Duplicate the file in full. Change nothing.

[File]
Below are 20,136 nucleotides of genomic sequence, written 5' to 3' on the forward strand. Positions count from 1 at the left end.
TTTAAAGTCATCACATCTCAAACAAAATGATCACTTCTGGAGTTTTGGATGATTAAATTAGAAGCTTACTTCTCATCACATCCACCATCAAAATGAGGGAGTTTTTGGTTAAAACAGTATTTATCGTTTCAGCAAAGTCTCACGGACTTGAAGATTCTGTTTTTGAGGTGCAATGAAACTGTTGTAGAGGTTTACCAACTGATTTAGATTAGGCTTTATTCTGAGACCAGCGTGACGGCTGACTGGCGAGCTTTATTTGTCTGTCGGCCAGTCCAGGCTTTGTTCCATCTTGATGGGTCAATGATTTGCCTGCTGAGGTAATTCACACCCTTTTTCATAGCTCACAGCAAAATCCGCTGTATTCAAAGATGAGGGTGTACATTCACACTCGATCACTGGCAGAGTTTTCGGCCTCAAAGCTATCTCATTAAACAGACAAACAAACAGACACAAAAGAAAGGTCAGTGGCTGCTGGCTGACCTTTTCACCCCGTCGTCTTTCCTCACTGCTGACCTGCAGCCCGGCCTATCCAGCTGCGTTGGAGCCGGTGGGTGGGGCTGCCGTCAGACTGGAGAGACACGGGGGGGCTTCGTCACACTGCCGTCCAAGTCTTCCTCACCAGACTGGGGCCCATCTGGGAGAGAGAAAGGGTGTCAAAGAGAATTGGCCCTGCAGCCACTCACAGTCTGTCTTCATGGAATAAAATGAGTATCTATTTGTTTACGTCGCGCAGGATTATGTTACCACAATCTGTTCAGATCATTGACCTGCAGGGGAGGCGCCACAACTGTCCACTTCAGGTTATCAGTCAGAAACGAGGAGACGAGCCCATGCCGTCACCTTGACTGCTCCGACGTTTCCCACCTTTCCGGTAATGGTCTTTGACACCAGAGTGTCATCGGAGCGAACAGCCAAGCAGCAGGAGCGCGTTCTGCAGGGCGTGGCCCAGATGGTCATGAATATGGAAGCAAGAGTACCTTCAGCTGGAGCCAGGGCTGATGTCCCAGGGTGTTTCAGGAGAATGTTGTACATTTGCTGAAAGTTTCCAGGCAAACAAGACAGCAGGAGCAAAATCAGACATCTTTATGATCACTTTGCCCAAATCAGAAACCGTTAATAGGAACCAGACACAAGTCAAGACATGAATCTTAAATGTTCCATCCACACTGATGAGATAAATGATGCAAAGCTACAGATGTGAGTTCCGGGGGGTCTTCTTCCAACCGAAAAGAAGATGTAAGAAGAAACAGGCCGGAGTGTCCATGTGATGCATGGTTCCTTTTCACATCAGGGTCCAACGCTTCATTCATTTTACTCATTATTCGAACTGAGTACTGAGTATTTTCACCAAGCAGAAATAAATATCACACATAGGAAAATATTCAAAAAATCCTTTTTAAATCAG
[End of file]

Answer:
Below are 20,136 nucleotides of genomic sequence, written 5' to 3' on the forward strand. Positions count from 1 at the left end.
TTTAAAGTCATCACATCTCAAACAAAATGATCACTTCTGGAGTTTTGGATGATTAAATTAGAAGCTTACTTCTCATCACATCCACCATCAAAATGAGGGAGTTTTTGGTTAAAACAGTATTTATCGTTTCAGCAAAGTCTCACGGACTTGAAGATTCTGTTTTTGAGGTGCAATGAAACTGTTGTAGAGGTTTACCAACTGATTTAGATTAGGCTTTATTCTGAGACCAGCGTGACGGCTGACTGGCGAGCTTTATTTGTCTGTCGGCCAGTCCAGGCTTTGTTCCATCTTGATGGGTCAATGATTTGCCTGCTGAGGTAATTCACACCCTTTTTCATAGCTCACAGCAAAATCCGCTGTATTCAAAGATGAGGGTGTACATTCACACTCGATCACTGGCAGAGTTTTCGGCCTCAAAGCTATCTCATTAAACAGACAAACAAACAGACACAAAAGAAAGGTCAGTGGCTGCTGGCTGACCTTTTCACCCCGTCGTCTTTCCTCACTGCTGACCTGCAGCCCGGCCTATCCAGCTGCGTTGGAGCCGGTGGGTGGGGCTGCCGTCAGACTGGAGAGACACGGGGGGGCTTCGTCACACTGCCGTCCAAGTCTTCCTCACCAGACTGGGGCCCATCTGGGAGAGAGAAAGGGTGTCAAAGAGAATTGGCCCTGCAGCCACTCACAGTCTGTCTTCATGGAATAAAATGAGTATCTATTTGTTTACGTCGCGCAGGATTATGTTACCACAATCTGTTCAGATCATTGACCTGCAGGGGAGGCGCCACAACTGTCCACTTCAGGTTATCAGTCAGAAACGAGGAGACGAGCCCATGCCGTCACCTTGACTGCTCCGACGTTTCCCACCTTTCCGGTAATGGTCTTTGACACCAGAGTGTCATCGGAGCGAACAGCCAAGCAGCAGGAGCGCGTTCTGCAGGGCGTGGCCCAGATGGTCATGAATATGGAAGCAAGAGTACCTTCAGCTGGAGCCAGGGCTGATGTCCCAGGGTGTTTCAGGAGAATGTTGTACATTTGCTGAAAGTTTCCAGGCAAACAAGACAGCAGGAGCAAAATCAGACATCTTTATGATCACTTTGCCCAAATCAGAAACCGTTAATAGGAACCAGACACAAGTCAAGACATGAATCTTAAATGTTCCATCCACACTGATGAGATAAATGATGCAAAGCTACAGATGTGAGTTCCGGGGGGTCTTCTTCCAACCGAAAAGAAGATGTAAGAAGAAACAGGCCGGAGTGTCCATGTGATGCATGGTTCCTTTTCACATCAGGGTCCAACGCTTCATTCATTTTACTCATTATTCGAACTGAGTACTGAGTATTTTCACCAAGCAGAAATAAATATCACACATAGGAAAATATTCAAAAAATCCTTTTTAAATCAG